The Nineth Sunday after Pentecost, July 25, 2021

Readings, 2 Samuel 11:1-15;          Psalm 14         Ephesians 3:14-21;       Mark 6:1-21


In the name of the Father, the Son and the Holy Spirit. Amen.

The feeding of the five thousand is recorded in all four gospels and considered as the miracle of multiplication. The gospel according to John mentions the five loaves of bread and the two fish.


In the narrative, people followed Jesus from one place to another because they saw the signs (miracles) of healing. Jesus saw an opportunity to teach by reaching out to the immediate need of those who had followed him for the whole day. He knew that they were hungry and needed food to eat.


There are different players on the scene. Jesus who initiates a conversation by asking how to acquire bread to feed the people. Philip who responds in a way most of us would have by counting the cost. “We don’t have money” All he saw was scarcity, and nothing could be done to help the situation.


Andrew who differed from Philip by seeing a little possibility. “There is a lad here with five loaves of bread and two fish” he said. He Andrew pointed out what was available while doubting that it would be sufficient. The lad who might have packed a great big lunch and had stopped to listen to Jesus. We do not have details other than knowing that he enabled Jesus to perform a sign (miracle).


The feeding of the five thousand was similar to the feeding of the twelve tribes in the desert during the Exodus with Manna. God took care of the needs of the body and the souls of the people in the wilderness. Jesus’ miraculous action of multiplying bread to feed the crowd has an inner meaning of disclosing him as one who sustains us with his living word, and the gift of his own life in the Eucharistic Bread. The giving of thanks, braking and distributing of bread signified his Eucharistic gift to the world.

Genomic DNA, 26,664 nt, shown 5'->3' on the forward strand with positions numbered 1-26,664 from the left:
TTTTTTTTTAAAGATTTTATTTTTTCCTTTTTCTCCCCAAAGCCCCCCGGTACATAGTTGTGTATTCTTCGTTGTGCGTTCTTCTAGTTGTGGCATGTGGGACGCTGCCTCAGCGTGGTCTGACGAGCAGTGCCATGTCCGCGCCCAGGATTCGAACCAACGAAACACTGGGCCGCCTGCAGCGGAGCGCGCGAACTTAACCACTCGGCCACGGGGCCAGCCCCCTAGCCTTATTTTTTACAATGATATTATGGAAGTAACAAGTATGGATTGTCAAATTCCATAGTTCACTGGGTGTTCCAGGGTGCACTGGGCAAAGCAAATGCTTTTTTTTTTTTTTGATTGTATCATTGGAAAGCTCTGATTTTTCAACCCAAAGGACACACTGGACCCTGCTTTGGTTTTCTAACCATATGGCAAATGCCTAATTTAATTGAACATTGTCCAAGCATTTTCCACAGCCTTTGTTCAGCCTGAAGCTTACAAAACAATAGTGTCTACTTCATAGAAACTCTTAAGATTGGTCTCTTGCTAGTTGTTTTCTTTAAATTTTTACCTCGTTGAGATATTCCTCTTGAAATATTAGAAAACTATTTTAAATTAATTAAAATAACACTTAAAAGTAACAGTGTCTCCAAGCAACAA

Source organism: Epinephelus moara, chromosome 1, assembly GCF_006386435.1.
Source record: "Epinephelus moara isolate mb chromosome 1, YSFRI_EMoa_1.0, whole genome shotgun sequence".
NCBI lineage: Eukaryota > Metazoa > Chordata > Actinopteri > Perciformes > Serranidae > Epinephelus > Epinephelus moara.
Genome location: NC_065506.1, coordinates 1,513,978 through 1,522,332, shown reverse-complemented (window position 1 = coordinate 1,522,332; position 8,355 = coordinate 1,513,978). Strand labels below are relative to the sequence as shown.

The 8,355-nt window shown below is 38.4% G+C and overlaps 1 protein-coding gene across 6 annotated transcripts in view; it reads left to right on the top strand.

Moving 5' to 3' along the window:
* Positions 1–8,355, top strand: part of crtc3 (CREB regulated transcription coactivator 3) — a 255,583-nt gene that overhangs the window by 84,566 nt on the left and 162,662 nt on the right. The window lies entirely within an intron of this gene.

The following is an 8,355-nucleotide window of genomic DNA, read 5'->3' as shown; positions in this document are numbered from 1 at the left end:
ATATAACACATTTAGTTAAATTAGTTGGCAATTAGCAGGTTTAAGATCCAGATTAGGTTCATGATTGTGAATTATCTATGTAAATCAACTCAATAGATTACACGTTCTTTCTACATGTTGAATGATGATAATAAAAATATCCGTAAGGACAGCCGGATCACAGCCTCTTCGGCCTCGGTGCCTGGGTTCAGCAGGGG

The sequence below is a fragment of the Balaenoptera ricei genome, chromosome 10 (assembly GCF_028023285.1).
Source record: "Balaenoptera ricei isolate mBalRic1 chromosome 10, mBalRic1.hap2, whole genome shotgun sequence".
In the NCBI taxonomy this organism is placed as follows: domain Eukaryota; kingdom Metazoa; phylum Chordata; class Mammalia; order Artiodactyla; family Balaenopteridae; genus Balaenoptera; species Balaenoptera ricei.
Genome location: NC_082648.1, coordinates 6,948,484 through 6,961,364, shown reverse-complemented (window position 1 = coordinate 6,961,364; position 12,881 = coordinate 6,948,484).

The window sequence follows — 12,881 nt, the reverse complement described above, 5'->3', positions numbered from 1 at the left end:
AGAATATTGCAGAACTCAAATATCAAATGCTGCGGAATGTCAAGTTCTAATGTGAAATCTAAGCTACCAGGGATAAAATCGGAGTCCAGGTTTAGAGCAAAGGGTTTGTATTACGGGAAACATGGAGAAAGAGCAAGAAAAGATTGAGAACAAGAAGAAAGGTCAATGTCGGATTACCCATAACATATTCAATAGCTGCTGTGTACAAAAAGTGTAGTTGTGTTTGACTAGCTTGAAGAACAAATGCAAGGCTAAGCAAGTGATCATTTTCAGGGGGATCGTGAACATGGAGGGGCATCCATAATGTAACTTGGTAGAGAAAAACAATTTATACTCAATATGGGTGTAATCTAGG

What intrigues me is that, Jesus allowed disciples and others to participate in the miracle. He asked Philip just to show how most times people want things to be straight forward and easy for them to participate. Also, Jesus listened to Andrew and worked with the little the no-name lad provided.


Jesus saw value in what the, the young lad had and was ready to use it. He called for participation from all the disciples by asking them to sit, organize and make people ready for to receive the miracle. Jesus wanted others to know that all God’s people have a place in God’s salvation plan for the world.


The day ended with Jesus’ walking on water to make a proclamation that he was the divine revelation coming down from heaven to bring God’s life and saving power to the world. “It is I, do not be afraid” he said when the disciples were afraid of him. What powerful words these were to the ears of the disciples.


Here is what I ask you to do. Find yourself in the story, and decide how you can transform your life to be a conduit to what God is doing in the world, your world, where you live, learn, play or work.


Ask yourself the following questions. With who in the today’s story do I relate to most? How am I prepared to work with Jesus as he meets physical, spiritual and emotional needs of others? What will I do for others so that they too may experience the saving power of God through Jesus Christ?


I hope and pray that you are ready to allow the power of God that is working in you to do infinitely more than you can ask or imagine so that God’s glory will be experienced by all from one generation to generation. Amen.